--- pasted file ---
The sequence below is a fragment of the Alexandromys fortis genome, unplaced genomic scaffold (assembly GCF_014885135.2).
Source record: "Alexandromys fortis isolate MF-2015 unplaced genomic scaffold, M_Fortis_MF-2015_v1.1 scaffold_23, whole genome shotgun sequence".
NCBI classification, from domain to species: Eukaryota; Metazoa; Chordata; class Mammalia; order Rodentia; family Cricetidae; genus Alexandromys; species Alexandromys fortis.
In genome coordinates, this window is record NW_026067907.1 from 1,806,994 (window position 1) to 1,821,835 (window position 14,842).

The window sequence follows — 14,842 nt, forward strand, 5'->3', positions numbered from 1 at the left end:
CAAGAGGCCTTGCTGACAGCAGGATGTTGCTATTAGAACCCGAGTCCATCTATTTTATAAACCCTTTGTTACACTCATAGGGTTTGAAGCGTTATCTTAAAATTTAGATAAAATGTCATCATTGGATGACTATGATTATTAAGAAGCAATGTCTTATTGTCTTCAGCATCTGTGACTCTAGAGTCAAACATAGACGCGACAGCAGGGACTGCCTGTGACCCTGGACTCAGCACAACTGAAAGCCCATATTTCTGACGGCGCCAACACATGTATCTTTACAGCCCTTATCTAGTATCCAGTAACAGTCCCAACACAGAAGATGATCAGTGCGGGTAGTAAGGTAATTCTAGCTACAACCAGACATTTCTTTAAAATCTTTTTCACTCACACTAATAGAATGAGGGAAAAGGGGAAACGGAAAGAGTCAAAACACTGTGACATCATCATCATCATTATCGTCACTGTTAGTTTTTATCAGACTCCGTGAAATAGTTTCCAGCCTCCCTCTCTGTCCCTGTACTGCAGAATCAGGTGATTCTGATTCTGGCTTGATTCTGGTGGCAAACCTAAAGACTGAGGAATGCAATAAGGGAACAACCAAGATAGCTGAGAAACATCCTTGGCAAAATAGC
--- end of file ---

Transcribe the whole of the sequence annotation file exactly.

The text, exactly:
The sequence below is a fragment of the Alexandromys fortis genome, unplaced genomic scaffold (assembly GCF_014885135.2).
Source record: "Alexandromys fortis isolate MF-2015 unplaced genomic scaffold, M_Fortis_MF-2015_v1.1 scaffold_23, whole genome shotgun sequence".
NCBI classification, from domain to species: Eukaryota; Metazoa; Chordata; class Mammalia; order Rodentia; family Cricetidae; genus Alexandromys; species Alexandromys fortis.
In genome coordinates, this window is record NW_026067907.1 from 1,806,994 (window position 1) to 1,821,835 (window position 14,842).

The window sequence follows — 14,842 nt, forward strand, 5'->3', positions numbered from 1 at the left end:
CAAGAGGCCTTGCTGACAGCAGGATGTTGCTATTAGAACCCGAGTCCATCTATTTTATAAACCCTTTGTTACACTCATAGGGTTTGAAGCGTTATCTTAAAATTTAGATAAAATGTCATCATTGGATGACTATGATTATTAAGAAGCAATGTCTTATTGTCTTCAGCATCTGTGACTCTAGAGTCAAACATAGACGCGACAGCAGGGACTGCCTGTGACCCTGGACTCAGCACAACTGAAAGCCCATATTTCTGACGGCGCCAACACATGTATCTTTACAGCCCTTATCTAGTATCCAGTAACAGTCCCAACACAGAAGATGATCAGTGCGGGTAGTAAGGTAATTCTAGCTACAACCAGACATTTCTTTAAAATCTTTTTCACTCACACTAATAGAATGAGGGAAAAGGGGAAACGGAAAGAGTCAAAACACTGTGACATCATCATCATCATTATCGTCACTGTTAGTTTTTATCAGACTCCGTGAAATAGTTTCCAGCCTCCCTCTCTGTCCCTGTACTGCAGAATCAGGTGATTCTGATTCTGGCTTGATTCTGGTGGCAAACCTAAAGACTGAGGAATGCAATAAGGGAACAACCAAGATAGCTGAGAAACATCCTTGGCAAAATAGC